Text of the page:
- Policy Analysis
- Policy Notes 125
Beyond Elections: Evolving Arab Public Opinion on Democracy and Human Rights
Part of a series: Reform, Protest, Change
or see Part 1: A New Start for the U.S. on Mideast Democracy and Human Rights
U.S. efforts in the region stand a better chance of success if they consider rising demand for accountable governance, skepticism about democratic institutions, and various nation-specific trends.
Against the backdrop of simmering protests, endemic economic challenges, the continuing struggle to contain the Covid-19 pandemic, and fallout from the U.S. withdrawal from Afghanistan, The Washington Institute launched a series of policy papers to help guide the Biden administration’s approach on democracy, reform, human rights, and political change across the Middle East and North Africa.
The series addresses a range of questions: How do changes in the region over the last decade affect the new administration’s approach to these issues? How should the administration best prepare for the “new normal” of protests in the region? What are the policy tools at America’s disposal, and how might they be improved upon? How can Washington turn much-needed attention to new areas of focus, such as corruption and public-sector reform? What does public opinion research tell us about what the region’s publics want in their countries—and from the United States? And where might enhanced U.S.-EU coordination play a constructive role? The proposed answers will assist policymakers in advancing opportunities for reform, preserving U.S. interests, and navigating Middle East realities in the context of America’s global priorities.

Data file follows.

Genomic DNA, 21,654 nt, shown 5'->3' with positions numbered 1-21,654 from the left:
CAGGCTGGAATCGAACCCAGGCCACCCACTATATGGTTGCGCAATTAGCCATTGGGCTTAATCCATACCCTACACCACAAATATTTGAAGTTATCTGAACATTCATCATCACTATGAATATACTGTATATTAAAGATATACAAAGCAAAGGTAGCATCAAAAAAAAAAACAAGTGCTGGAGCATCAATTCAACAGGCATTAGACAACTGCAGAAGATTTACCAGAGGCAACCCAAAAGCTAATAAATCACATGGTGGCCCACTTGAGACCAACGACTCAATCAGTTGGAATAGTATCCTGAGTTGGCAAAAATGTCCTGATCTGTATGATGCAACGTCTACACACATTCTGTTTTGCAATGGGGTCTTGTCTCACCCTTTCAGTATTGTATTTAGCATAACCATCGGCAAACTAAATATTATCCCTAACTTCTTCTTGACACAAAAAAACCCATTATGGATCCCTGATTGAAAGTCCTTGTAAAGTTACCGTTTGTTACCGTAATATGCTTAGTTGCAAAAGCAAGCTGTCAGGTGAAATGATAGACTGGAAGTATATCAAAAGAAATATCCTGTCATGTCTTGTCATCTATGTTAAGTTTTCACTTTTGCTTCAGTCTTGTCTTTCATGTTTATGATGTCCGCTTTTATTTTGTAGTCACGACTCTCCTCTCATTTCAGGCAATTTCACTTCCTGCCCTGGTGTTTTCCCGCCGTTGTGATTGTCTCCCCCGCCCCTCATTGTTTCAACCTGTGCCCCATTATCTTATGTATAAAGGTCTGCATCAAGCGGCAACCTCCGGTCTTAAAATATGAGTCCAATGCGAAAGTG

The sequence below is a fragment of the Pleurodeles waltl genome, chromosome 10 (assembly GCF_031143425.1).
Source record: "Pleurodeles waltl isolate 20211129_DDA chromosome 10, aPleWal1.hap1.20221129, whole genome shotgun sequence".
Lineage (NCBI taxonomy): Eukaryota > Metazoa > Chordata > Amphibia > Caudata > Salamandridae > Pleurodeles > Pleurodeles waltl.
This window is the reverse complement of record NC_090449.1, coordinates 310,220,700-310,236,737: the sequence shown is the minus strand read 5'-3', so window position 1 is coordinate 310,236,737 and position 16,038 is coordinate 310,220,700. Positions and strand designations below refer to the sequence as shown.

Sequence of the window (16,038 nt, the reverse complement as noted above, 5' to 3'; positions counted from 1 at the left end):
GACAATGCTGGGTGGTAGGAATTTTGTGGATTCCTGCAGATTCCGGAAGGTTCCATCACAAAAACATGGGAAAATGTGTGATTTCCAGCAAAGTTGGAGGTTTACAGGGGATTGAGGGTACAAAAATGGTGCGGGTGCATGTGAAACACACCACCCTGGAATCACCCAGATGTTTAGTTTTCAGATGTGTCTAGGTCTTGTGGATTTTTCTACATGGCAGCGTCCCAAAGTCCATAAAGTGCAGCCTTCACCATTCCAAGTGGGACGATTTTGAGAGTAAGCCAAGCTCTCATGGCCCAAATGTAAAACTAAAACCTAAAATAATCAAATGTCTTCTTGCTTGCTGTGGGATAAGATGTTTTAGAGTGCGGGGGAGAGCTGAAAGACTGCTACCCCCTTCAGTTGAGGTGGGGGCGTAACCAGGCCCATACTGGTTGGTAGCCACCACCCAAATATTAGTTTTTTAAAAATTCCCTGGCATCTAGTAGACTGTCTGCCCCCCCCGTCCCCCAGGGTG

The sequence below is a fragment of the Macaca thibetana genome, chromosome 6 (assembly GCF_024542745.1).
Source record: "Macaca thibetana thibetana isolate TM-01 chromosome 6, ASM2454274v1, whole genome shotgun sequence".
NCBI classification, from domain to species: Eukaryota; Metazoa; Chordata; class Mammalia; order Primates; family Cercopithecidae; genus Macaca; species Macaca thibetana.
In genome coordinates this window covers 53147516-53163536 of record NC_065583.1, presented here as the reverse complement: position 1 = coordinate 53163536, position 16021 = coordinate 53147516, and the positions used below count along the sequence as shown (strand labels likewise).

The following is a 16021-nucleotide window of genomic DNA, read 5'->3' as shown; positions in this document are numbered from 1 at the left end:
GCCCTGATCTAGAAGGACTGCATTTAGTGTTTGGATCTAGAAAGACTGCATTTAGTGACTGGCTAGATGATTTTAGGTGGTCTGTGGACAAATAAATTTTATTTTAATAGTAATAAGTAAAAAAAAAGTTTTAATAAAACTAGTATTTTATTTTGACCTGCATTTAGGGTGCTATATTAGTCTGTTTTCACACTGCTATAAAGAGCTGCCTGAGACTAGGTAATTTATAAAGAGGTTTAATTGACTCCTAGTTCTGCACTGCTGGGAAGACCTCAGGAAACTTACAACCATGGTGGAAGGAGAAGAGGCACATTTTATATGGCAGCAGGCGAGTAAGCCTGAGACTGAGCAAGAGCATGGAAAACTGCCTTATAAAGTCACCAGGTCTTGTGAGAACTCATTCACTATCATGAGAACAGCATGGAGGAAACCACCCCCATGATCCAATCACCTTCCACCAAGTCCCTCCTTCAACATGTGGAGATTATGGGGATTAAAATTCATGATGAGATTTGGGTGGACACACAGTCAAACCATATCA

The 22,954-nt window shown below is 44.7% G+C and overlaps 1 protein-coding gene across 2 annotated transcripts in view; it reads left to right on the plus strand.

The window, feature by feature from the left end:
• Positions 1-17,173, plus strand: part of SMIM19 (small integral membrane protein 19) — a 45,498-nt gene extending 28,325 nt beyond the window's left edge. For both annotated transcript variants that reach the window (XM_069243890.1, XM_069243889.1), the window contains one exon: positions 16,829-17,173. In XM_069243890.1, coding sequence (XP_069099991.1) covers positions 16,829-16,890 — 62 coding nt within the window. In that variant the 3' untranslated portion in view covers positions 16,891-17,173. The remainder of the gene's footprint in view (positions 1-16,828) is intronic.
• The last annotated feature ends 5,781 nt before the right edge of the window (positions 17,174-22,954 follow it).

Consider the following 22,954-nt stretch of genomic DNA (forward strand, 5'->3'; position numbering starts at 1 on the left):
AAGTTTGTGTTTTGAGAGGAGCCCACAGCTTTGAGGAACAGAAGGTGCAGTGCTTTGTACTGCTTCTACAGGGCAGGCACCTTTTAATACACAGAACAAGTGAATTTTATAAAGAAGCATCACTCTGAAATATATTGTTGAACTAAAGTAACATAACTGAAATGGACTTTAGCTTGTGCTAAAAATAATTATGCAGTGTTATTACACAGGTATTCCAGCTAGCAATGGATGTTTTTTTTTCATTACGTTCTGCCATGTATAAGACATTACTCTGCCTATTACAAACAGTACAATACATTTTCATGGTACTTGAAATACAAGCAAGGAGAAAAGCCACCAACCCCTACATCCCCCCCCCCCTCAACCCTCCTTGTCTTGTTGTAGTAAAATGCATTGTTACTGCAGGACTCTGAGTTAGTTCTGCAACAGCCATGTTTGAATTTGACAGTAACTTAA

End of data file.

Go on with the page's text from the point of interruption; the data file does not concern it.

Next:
In the fourth essay in the series—covering public opinion on democracy and human rights in Arab states—Catherine Cleveland and David Pollock note a cooling toward democratic institutions, a trend undoubtedly driven by failures in Tunisia, Lebanon, and Iraq. They discuss corresponding distrust in legislative bodies and high frustration with corrupt governance. Islamist leaders, they observe, come in for increasingly sharp critique. All in all, the findings emphasize a strong public demand for better governance outcomes and, in turn, the benefits as well as limits of U.S. democracy and human rights promotion in the region.